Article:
E-commerce challenges are bound to come up, so why bother with online selling? (Keep reading!)
For one thing, there will be challenges in any and every industry. So if you decide on a different approach to business you shouldn’t be too surprised to be confronted with obstacles.
But the other and perhaps more important reason to not give up when faced with e-commerce challenges is that the industry is still running strong. In fact, global e-commerce sales are projected to continue growing through 2023 at rates exceeding 15%. In contrast, an estimated 12,000 American brick and mortar retailers are expected to close in 2020, up from 9,300 closures in 2019.
Clearly, claiming your slice of the e-commerce pie is worth the effort, energy, and resources it’ll take to beat the difficulties that arise along the way. But what are the e-commerce challenges you should anticipate? What are the biggest challenges for an e-commerce startup? And how can you overcome them? Buckle up, here we’ll touch on all those questions and more…E-commerce sales will continue growing through 2023, while 12,000 American brick and mortar retailers are expected to close by the end of 2020. Clearly, claiming your slice of the #ecommerce pie is worth the effort! Click To Tweet
1. E-commerce inventory & management
E-commerce inventory management challenges rank high on this list since they’re so common in the online commerce industry. Don’t believe us? Consider the fact that 34% of e-commerce businesses have mistakenly sold a product that they’ve already run out of which led to late shipping (and dissatisfied customers).
For physical storefront owners, tracking inventory can be significantly easier simply because their stock can be seen right in front of them. In contrast, e-commerce business owners very often use warehouses that can be a few hours’ drive away, or even in another state, or (gasp) another country! The convenience of storing inventory in big warehouses at cheap rates is usually balanced with challenges in maintaining accurate inventory counts, managing the handling of inventory, and so on.
The solution: Choose an online inventory management system that updates the inventory status for each of your products in real-time. Having up-to-date inventory data can help you cut back on delays in your order processing & shipping times, along with the number of orders you fail to complete.
2. International e-commerce expansion
The beauty of running an e-commerce or m-commerce store – or at least part of the beauty… – is that you can expand your business to operate in other countries with much less hassle than it would take to open a physical location overseas or across borders.
When you run a business online and you aren’t weighed down by tons of overhead costs, it’s easier to handle the steps towards opening up abroad; it also allows for more time and resources to take care of the more essential aspects of your business. Of course, there are still challenges that you’ll need to plan for if you intend on expanding to other countries.
Here are some of the e-commerce challenges related to international expansion:
- Supply chain management
- Language barriers
- Delayed response times from suppliers
- Payment solutions (including merchant service providers)
- Exchange rates
- Other regulations
The solution: Conduct in-depth research into the countries where you’d like to expand into or which countries are easiest to expand into. Then, get familiar with the different rules that apply abroad and study how other e-commerce businesses have handled the challenges in those countries to understand how you can best approach your expansion efforts.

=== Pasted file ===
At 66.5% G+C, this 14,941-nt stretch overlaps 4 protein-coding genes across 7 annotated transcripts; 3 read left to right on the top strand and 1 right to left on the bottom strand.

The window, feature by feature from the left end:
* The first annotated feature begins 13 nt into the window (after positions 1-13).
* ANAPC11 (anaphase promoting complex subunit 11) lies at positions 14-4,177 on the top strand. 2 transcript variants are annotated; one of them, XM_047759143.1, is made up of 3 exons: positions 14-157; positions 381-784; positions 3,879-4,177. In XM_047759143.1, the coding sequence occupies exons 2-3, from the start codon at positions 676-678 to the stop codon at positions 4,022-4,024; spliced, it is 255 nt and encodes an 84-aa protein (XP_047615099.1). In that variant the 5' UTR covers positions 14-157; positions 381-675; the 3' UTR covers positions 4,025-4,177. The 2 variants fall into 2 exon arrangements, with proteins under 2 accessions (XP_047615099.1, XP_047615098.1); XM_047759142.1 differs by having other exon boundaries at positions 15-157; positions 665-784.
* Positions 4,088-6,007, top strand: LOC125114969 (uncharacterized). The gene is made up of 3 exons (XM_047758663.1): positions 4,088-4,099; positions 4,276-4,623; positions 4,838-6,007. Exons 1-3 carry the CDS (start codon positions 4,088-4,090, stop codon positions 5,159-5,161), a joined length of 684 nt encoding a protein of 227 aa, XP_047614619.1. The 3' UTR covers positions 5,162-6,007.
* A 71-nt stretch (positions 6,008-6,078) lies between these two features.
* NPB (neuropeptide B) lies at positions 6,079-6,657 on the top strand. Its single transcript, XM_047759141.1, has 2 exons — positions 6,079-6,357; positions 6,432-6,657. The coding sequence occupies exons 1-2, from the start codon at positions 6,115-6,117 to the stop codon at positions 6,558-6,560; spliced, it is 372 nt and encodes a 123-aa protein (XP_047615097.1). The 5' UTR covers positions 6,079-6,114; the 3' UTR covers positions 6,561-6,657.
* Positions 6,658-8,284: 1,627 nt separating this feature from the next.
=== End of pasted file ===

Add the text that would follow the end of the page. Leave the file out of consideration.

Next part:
3. E-commerce trust signals
Gaining trust from online shoppers is crucial, particularly when you come to understand how dangerous online shopping can potentially be. Most of you can probably recall a news report (or two) of a big-name business falling prey to cyber hackers. Of course, many of those attacks have left customer information vulnerable as well. Despite the risks, people have continued to shop online, albeit cautiously.
Successful e-commerce business owners recognize the valid concerns customers have over online small business cyber security. In response, they’ve taken actionable measures to help reinforce a sense of reliability and responsibility for their customers. More specifically, online sellers use signals (aptly called trust signals) that encourage e-commerce customers to trust the security of their online store.
Trust signals come in a variety of forms including:
- Having a URL starting with ‘https’ (secure website)
- Presenting customer reviews
- Highlighting time in business
- Showing trust logos (McAfee, Verisign, PayPal, BBB, etc.)
The solution: To overcome e-commerce challenges related to trustability, display trust signals in various forms and in multiple spots on your website! Data shows that customers shopping at unfamiliar sites are more likely to trust them if they see trust logos (48% of respondents), if there’s clear contact and address details (46.3%), if the site appears professional (32.2%), if the site loads quickly (23.5%), and so on.
Bonus tip: To improve your website’s load speed and overall appearance, be sure to consider the e-commerce platforms best for SEO. Operating on a platform that makes it easier to optimize your content means a better customer experience and higher conversion rates.
4. E-commerce customer service & return policies
When it comes to customer service, offline businesses have an advantage since they’re oftentimes expected to provide that service only during working hours. Yes, bigger companies will sometimes have a 24/7 customer service hotline – but your average mom and pop businesses aren’t normally expected to have a call center working round the clock.
Typically, the opposite is true of the e-commerce industry; since services are available at all hours, customers often expect to have customer service available at all hours as well. After all, if your business is able to process their purchase (i.e. accept their money), then why shouldn’t your business also be there to answer questions throughout that process?